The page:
An August 2013 article in the Maine Law Review (PDF) by Iowa Assistant Attorney General Tyler Buller provides an excellent argument for a free student press and a thorough study of how federal and state law have affected the content of America’s student newspapers over the past several decades. Buller explains how some states have deflected the blow of the Supreme Court’s much-debated decision in Hazelwood School District v. Kuhlmeier, 484 U.S. 260 (1988) and why citizens in all states need to continue the fight for student speech rights—especially in the realm of student journalism. As such, a discussion of Buller’s article, titled “The State Response to Hazelwood v. Kuhlmeier,” makes for an apt addition to FIRE’s Free Press Week coverage.
In Hazelwood, the Supreme Court granted public high schools new authority to censor student speech. Considering a clear-cut case of prior restraint presented by an editorial dispute between public high school student journalists and their principal, the Court held that “[e]ducators do not offend the First Amendment by exercising editorial control over the style and content of student speech in school-sponsored expressive activities, so long as their actions are reasonably related to legitimate pedagogical concerns.” Hazelwood, 484 U.S. at 261. In the eyes of free speech advocates, conditioning student’s speech rights on amorphous “pedagogical concerns” was a step in the wrong direction, particularly since Hazelwood’s holding chipped away at the more speech-protective standard announced in Tinker v. Des Moines Independent Community School District, 393 U.S. 503, 504 (1969). In Tinker—which celebrated its 45th anniversary this past Monday—the Court held that public K–12 schools could only regulate student expression when doing so is “necessary to avoid substantial interference with school discipline or the rights of others.” Hazelwood effectively provided public high schools a new means of silencing student speech in certain instances.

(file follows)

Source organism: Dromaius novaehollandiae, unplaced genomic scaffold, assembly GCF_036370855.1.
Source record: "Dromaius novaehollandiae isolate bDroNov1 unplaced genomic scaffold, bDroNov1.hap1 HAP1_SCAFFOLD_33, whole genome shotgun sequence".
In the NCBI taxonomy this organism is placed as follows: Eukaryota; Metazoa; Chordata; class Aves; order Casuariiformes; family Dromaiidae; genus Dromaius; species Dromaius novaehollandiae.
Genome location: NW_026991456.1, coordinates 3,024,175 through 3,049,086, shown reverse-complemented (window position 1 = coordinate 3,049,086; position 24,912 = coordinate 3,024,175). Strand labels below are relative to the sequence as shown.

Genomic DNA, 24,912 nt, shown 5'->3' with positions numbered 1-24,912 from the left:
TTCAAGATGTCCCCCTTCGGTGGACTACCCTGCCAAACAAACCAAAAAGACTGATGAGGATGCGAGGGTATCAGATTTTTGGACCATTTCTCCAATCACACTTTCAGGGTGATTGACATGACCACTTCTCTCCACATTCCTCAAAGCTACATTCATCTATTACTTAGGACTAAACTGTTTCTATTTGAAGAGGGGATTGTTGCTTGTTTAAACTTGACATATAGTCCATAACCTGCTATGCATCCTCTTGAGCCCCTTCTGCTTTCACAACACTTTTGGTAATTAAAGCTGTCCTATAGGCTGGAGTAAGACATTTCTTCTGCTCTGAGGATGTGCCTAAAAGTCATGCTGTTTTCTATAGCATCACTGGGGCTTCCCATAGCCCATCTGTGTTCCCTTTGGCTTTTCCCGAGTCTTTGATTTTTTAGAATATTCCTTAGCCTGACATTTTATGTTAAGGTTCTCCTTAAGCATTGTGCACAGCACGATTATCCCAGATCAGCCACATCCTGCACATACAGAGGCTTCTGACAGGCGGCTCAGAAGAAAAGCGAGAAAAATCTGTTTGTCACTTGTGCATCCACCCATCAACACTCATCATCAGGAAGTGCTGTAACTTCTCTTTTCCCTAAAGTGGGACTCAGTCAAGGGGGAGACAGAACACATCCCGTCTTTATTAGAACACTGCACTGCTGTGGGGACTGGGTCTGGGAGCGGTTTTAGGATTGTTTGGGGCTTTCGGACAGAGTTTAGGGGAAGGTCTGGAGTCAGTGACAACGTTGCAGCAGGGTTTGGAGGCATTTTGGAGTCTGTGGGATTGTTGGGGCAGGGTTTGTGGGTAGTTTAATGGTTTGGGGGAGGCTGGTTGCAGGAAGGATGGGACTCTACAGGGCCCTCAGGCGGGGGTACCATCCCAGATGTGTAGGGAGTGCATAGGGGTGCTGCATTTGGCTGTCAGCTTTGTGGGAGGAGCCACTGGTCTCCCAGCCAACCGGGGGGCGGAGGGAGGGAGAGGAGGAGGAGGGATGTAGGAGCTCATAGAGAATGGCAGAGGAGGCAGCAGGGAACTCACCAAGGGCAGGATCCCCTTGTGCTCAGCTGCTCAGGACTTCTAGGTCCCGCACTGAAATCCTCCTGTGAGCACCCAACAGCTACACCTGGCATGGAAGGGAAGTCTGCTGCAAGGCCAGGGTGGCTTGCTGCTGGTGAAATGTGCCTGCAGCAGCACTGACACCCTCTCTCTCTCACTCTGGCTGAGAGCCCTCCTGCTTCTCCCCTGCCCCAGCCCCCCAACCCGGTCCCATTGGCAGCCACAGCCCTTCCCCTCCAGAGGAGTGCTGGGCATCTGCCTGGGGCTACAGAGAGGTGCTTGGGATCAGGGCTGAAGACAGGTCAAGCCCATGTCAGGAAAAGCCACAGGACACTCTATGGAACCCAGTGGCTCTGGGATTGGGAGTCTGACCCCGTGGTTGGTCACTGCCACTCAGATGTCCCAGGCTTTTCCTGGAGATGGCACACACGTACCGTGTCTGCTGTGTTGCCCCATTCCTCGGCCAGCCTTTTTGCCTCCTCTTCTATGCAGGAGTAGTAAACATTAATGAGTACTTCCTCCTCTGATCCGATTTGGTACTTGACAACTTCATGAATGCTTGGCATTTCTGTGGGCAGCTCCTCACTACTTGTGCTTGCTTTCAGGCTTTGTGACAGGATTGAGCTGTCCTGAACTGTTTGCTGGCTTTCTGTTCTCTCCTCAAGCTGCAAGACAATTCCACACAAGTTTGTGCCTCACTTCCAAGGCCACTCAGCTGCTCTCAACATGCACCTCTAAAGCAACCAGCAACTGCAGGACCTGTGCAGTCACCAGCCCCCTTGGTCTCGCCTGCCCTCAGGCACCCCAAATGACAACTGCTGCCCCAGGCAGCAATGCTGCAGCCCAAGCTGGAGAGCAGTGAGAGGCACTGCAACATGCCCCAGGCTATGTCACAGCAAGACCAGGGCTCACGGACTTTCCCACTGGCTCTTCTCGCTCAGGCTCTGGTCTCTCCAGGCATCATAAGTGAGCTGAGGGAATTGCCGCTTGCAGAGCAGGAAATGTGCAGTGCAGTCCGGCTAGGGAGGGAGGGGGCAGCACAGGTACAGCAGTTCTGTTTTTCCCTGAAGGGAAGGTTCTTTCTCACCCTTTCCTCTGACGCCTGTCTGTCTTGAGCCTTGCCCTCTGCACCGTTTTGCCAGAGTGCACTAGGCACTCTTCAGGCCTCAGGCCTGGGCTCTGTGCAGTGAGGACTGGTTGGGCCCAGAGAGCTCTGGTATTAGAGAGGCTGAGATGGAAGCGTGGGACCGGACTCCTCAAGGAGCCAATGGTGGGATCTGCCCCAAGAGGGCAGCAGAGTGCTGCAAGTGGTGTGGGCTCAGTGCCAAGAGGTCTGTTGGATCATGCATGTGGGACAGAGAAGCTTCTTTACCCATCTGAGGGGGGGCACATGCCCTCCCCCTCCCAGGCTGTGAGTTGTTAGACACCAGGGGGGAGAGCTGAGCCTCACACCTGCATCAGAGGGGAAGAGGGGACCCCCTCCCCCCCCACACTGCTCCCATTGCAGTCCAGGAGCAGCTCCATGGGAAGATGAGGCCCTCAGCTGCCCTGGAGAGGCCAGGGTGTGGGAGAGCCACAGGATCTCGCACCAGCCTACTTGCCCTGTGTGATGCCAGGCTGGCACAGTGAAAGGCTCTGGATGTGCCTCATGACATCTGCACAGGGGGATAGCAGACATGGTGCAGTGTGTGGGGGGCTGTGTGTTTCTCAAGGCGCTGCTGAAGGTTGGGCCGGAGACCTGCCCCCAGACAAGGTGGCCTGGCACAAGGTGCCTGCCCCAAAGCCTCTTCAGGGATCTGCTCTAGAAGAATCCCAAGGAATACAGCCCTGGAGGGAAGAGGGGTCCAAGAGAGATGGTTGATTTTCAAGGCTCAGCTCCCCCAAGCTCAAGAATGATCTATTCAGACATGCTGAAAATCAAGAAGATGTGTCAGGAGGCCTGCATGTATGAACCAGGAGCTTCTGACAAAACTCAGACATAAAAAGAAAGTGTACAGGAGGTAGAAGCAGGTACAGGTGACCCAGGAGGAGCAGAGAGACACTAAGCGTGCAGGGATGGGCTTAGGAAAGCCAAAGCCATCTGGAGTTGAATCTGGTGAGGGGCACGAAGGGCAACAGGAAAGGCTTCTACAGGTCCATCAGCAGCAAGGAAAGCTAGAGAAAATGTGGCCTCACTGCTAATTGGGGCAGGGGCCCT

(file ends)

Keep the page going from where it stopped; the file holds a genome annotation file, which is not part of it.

Hazelwood dealt with a high school curricular newspaper, and thus should not affect the broad freedom of expression that college students are entitled to. After all, the vast majority of college students are adults, and no matter their age, college students are engaged in a much different educational endeavor from that of high school students. Nevertheless, courts have inappropriately cited the case as justification for censorship on college campuses.
In Hosty v. Carter, 412 F.3d 731 (7th. Cir. 2005), for example, the U.S. Court of Appeals for the Seventh Circuit relied on Hazelwood in holding that Governors State University student journalists did not have a clearly established First Amendment right to be free from an administrator’s censorship of the university student newspaper. Troublingly, the court came to this conclusion despite the fact that the administrator was engaging in viewpoint discrimination—specifically, censoring criticism of her administration—and that the paper was funded not by the school directly but through student fees. FIRE spoke out against the decision when it came out, and it remains a dangerous precedent to this day.
Because of this, and because high school student journalists soon become college student journalists, the long-lasting effects of Hazelwood are of concern to FIRE and free speech advocates nationwide. The Student Press Law Center (SPLC) has provided resources for students and is working to raise awareness of student press censorship through its “Cure Hazelwood” campaign, which even includes a map of where college students’ speech is put at risk by the decision.